Vegetable Container Gardening
Vegetable container gardening is a simple way
to make the most of your space. It can be done on balconies, window sills,
porches and patios.
The containers can be bought from garden
centers, or constructed from household odds and ends. Gallon cans, plastic
milk jugs, bushel baskets, buckets or garbage cans all work fine. For instance,
a great tomato gardening container is a 5 gallon bucket. Drill a couple of drain
holes, fill the bottom with rocks, and then add your soil mixture.
Vegetable container gardening simply
requires plenty of water, the right soil mix, and proper nutrients.
Synthetic "soils" are best suited for container vegetable gardening.
These soil mixes are usually composed of
sawdust, peat moss, perlite, vermiculite, or wood chips, and are readily
available from garden centers. Use a slow-release or organic
fertilizer for vegetable container gardening right at planting time.
Best Picks for Vegetable Container
Most shorter-growing vegetables will do fine
in containers. You can also buy bush or baby varieties that are well-suited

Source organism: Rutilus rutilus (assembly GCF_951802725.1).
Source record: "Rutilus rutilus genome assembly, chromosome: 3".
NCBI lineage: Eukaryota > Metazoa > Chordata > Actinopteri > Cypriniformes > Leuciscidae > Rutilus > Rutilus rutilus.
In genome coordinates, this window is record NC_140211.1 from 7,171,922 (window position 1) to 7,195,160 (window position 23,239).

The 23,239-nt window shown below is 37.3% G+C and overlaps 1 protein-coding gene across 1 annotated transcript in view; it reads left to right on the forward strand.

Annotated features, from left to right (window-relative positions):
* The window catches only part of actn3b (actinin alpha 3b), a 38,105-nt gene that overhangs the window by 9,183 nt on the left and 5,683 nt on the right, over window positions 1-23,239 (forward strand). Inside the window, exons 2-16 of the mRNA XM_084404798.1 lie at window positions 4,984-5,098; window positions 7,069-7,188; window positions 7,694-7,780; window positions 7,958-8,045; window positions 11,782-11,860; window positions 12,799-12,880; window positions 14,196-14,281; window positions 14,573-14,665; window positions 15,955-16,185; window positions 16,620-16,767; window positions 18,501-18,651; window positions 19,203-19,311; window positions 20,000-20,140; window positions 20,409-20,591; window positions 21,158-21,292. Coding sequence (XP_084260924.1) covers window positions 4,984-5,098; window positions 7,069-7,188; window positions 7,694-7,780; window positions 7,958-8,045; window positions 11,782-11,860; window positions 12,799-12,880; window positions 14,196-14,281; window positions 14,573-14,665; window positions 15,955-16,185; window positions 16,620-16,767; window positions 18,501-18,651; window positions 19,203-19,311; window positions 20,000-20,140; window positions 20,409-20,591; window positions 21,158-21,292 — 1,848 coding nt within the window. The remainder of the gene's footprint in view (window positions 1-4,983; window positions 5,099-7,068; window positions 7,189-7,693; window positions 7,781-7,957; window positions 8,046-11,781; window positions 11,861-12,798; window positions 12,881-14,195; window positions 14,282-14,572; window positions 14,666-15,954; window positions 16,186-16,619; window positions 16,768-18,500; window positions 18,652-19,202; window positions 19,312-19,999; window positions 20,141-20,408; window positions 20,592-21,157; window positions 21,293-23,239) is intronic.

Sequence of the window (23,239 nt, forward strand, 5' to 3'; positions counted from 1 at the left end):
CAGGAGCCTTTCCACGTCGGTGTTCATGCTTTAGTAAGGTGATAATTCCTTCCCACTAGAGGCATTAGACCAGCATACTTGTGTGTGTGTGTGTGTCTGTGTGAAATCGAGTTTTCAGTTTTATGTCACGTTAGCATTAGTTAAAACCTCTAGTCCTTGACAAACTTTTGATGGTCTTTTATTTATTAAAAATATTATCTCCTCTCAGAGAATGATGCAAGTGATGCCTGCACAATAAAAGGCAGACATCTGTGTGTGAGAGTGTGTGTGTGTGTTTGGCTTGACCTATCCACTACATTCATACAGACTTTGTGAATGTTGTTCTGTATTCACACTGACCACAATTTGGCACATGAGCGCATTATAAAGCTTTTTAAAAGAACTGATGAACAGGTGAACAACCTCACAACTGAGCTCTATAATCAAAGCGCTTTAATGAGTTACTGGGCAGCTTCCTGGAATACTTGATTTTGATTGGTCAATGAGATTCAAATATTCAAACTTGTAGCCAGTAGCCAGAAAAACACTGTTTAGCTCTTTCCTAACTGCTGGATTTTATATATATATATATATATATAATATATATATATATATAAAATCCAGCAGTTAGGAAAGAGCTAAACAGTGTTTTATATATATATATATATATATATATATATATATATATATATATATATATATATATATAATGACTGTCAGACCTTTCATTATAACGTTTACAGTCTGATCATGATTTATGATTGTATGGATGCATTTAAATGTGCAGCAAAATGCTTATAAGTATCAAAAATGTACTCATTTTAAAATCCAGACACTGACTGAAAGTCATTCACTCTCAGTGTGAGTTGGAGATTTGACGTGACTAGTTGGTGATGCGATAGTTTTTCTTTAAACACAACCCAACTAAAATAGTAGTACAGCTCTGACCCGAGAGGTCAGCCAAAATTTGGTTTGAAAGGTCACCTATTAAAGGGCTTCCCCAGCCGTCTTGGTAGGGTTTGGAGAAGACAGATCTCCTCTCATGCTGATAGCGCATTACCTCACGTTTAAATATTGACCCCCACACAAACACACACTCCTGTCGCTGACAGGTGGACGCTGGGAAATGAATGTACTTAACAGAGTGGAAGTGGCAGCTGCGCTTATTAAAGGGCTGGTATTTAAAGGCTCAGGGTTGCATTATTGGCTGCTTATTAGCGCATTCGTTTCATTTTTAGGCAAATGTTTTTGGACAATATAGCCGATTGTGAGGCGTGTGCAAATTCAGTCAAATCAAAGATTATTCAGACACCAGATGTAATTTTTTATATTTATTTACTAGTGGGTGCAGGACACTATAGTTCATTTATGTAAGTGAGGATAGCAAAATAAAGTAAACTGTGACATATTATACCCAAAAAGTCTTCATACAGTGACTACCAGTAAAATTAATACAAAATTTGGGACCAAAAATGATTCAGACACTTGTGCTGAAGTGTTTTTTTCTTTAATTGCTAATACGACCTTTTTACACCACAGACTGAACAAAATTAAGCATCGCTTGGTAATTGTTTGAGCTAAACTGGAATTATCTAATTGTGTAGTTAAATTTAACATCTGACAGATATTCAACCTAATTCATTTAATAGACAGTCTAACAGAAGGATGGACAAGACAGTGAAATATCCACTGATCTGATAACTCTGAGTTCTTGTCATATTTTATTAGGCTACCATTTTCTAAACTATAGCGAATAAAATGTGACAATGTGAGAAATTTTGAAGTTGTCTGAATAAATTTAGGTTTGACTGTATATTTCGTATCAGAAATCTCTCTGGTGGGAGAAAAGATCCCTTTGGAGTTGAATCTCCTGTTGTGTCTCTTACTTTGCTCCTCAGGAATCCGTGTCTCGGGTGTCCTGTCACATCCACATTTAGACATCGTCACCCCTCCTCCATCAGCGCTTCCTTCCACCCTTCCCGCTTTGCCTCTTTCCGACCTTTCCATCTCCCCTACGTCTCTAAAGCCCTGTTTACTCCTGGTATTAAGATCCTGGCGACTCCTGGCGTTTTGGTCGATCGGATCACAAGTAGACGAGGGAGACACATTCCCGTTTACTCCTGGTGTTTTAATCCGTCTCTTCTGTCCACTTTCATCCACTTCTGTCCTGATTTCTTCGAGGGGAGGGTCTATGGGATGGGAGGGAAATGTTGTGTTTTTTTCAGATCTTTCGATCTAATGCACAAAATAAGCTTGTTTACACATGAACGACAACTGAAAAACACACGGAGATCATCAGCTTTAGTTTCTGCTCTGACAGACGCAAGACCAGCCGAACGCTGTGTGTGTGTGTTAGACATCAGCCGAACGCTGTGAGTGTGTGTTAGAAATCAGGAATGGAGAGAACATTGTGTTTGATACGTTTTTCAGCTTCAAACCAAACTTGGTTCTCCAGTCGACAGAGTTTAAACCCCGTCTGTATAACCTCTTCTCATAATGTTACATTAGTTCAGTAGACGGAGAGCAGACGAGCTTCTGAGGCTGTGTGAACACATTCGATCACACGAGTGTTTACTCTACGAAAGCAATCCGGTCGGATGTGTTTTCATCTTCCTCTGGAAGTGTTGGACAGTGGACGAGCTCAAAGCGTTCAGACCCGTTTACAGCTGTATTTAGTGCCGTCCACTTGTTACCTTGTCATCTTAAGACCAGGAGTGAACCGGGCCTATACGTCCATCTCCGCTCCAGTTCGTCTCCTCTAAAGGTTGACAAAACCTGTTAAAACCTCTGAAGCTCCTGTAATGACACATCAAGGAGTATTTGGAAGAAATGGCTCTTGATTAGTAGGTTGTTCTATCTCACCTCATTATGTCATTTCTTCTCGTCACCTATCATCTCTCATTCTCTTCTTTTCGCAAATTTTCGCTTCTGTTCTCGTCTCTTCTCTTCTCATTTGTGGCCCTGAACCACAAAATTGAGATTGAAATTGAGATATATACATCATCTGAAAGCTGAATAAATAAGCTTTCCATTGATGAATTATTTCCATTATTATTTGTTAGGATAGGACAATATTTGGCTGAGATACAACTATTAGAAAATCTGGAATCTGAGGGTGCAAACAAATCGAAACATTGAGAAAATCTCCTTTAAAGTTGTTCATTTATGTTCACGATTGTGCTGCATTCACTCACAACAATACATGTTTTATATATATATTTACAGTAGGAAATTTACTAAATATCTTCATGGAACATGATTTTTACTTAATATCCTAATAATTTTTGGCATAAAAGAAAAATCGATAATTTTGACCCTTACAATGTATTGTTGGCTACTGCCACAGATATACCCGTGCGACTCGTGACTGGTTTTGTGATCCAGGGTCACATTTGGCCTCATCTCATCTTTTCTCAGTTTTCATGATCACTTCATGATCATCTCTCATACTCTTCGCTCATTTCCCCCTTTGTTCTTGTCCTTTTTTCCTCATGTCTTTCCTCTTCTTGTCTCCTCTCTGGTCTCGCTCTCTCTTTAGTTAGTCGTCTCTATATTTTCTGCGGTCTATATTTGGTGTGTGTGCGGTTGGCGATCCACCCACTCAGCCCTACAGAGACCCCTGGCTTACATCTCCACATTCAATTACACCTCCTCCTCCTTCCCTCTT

for patio container gardening. Vegetables that grow readily when planted in
- Bush beans
- Bush squash
- Ornamental kale
While flowers for container gardening vary in
their need for sunlight, vegetables in containers need at least five hours of
light each day to produce. Your best bet is to allow from to eight to ten hours
of sunlight every day. For shady locations, leafy vegetables will do nicely.
Proper Pots For Vegetable Container
The rule of thumb is to match the size of
the container to the size of the vegetable once it becomes full grown. As
vegetables grow, their extensive roots need plenty of space to develop. Also,
when tops of big plants get heavy, they can topple over if in too small a pot.
Vegetable plants such as peppers, radishes, and
lettuce need a container at least 6 inches in diameter with soil at least 8
Wooden tubs, large buckets, bushel baskets, and
old barrels split in half are perfect for growing squash, cucumbers, tomatoes,
Mix your vegetables with a few flowers.
Not only with this improve their looks but it will attract useful insects, too.
A tub of lettuce, onions, carrots and a few marigolds makes a good show and they
will all grow well together, while bush tomatoes on their own look every bit as
good as flowers.
Vegetable container gardening is an efficient
and truly rewarding way to enjoy delicious food from your own garden. Fresh
fruit and organic
herbs are also excellent to consider for fresh, edible container